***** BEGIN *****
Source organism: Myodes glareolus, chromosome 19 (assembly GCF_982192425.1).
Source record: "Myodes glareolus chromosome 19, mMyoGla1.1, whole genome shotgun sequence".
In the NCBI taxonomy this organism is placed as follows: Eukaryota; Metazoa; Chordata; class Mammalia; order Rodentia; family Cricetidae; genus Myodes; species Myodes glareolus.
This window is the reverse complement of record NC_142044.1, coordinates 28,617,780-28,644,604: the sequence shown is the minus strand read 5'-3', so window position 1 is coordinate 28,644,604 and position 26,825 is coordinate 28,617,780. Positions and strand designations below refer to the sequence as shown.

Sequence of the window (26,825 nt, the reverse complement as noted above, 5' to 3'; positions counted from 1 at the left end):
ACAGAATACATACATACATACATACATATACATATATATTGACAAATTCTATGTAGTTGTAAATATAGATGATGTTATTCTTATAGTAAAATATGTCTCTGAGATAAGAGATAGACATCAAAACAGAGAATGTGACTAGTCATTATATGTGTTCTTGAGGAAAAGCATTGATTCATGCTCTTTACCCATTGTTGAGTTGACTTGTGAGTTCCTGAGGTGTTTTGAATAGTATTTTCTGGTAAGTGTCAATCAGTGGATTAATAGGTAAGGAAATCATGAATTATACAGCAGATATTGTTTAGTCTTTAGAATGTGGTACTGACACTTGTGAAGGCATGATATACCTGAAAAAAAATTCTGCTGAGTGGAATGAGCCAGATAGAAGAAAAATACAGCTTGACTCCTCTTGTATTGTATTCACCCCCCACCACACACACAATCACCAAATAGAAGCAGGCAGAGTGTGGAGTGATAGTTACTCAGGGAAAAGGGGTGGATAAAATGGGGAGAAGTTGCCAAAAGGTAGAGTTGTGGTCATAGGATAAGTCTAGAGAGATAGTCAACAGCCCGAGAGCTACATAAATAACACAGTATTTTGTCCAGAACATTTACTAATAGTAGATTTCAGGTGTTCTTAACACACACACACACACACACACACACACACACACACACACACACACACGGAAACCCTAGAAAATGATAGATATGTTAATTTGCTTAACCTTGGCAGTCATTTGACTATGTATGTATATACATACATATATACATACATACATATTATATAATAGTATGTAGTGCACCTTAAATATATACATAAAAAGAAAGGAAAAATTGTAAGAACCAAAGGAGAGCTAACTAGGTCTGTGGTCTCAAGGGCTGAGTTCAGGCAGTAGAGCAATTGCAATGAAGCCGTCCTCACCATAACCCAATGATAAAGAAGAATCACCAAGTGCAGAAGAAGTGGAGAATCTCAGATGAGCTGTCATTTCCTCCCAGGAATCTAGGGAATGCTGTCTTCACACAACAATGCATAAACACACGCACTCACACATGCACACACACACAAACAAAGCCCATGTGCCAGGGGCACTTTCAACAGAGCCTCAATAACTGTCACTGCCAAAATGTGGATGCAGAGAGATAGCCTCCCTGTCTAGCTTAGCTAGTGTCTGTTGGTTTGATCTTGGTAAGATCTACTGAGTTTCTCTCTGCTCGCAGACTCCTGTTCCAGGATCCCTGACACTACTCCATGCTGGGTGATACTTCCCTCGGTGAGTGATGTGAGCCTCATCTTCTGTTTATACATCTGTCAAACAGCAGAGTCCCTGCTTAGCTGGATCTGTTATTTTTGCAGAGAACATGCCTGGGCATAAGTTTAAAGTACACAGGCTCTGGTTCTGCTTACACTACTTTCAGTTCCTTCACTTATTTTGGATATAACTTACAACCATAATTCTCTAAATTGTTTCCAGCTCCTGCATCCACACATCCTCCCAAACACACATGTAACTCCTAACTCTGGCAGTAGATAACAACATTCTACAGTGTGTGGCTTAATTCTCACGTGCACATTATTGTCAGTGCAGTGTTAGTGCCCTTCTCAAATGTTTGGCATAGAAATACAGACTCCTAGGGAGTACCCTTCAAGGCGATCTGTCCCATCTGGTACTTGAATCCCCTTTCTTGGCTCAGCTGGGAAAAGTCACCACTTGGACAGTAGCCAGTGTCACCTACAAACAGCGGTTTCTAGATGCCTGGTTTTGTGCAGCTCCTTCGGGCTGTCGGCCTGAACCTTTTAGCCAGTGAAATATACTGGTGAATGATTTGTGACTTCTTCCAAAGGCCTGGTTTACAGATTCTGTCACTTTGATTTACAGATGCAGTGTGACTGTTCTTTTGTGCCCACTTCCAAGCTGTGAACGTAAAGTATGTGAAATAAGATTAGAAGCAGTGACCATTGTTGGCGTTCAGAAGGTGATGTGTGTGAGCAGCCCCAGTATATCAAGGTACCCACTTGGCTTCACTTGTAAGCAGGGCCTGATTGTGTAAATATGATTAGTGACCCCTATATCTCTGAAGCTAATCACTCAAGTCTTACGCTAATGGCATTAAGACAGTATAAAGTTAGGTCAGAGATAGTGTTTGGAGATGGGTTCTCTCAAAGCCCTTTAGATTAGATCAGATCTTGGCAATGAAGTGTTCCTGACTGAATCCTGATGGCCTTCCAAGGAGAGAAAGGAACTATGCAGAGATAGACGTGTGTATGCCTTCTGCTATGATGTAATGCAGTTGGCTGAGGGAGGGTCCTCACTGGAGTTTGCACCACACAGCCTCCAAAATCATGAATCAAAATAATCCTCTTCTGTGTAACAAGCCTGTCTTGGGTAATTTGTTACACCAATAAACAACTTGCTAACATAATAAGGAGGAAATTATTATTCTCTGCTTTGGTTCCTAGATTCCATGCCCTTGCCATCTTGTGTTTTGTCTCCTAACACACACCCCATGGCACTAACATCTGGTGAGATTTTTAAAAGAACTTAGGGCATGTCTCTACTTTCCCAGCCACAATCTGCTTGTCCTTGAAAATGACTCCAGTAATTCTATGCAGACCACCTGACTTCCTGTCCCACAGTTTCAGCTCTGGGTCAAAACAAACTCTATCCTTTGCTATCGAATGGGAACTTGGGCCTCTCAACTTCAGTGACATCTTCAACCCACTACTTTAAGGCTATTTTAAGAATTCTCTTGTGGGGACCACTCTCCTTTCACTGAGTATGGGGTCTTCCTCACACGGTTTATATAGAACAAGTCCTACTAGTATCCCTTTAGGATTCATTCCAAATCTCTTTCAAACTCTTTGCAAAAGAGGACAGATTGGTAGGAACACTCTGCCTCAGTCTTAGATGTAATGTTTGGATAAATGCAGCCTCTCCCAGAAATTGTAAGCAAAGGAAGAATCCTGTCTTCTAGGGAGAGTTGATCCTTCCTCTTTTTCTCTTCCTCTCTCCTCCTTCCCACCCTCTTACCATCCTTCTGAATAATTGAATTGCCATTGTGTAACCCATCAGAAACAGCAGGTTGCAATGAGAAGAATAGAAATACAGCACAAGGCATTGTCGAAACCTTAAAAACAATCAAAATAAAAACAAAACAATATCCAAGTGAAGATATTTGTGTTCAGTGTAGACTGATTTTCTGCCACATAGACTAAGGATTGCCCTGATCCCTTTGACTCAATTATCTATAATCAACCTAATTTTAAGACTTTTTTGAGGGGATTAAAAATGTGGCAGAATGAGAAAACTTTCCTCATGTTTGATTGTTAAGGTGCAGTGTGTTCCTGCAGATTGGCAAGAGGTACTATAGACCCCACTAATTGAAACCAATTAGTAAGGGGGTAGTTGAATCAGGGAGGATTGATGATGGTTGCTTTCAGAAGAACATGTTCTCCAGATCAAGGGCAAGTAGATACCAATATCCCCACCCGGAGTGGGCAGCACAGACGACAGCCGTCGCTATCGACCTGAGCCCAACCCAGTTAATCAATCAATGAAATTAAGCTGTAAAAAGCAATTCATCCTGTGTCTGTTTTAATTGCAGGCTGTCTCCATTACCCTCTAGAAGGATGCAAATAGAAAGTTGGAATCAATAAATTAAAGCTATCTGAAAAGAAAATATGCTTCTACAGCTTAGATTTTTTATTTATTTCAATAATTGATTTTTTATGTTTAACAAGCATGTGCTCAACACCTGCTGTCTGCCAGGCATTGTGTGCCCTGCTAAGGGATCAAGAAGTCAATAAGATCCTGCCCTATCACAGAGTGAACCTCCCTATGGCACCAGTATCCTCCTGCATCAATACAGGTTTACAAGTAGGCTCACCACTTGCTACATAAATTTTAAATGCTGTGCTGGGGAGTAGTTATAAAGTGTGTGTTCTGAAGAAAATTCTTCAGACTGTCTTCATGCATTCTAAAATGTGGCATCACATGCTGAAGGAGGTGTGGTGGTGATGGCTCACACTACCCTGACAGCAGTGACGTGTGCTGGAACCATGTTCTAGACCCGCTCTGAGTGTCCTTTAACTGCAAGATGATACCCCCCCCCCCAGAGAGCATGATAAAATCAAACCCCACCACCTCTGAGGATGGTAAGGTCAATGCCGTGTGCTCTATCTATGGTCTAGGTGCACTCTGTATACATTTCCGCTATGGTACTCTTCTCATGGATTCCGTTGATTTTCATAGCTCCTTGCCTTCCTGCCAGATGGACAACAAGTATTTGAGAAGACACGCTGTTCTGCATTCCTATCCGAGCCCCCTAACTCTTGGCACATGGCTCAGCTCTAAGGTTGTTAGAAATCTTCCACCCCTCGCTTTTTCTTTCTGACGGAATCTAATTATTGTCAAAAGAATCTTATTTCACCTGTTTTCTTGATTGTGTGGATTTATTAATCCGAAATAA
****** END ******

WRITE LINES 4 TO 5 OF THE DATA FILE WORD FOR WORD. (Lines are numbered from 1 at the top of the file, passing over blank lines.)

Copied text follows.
This window is the reverse complement of record NC_142044.1, coordinates 28,617,780-28,644,604: the sequence shown is the minus strand read 5'-3', so window position 1 is coordinate 28,644,604 and position 26,825 is coordinate 28,617,780. Positions and strand designations below refer to the sequence as shown.

Sequence of the window (26,825 nt, the reverse complement as noted above, 5' to 3'; positions counted from 1 at the left end):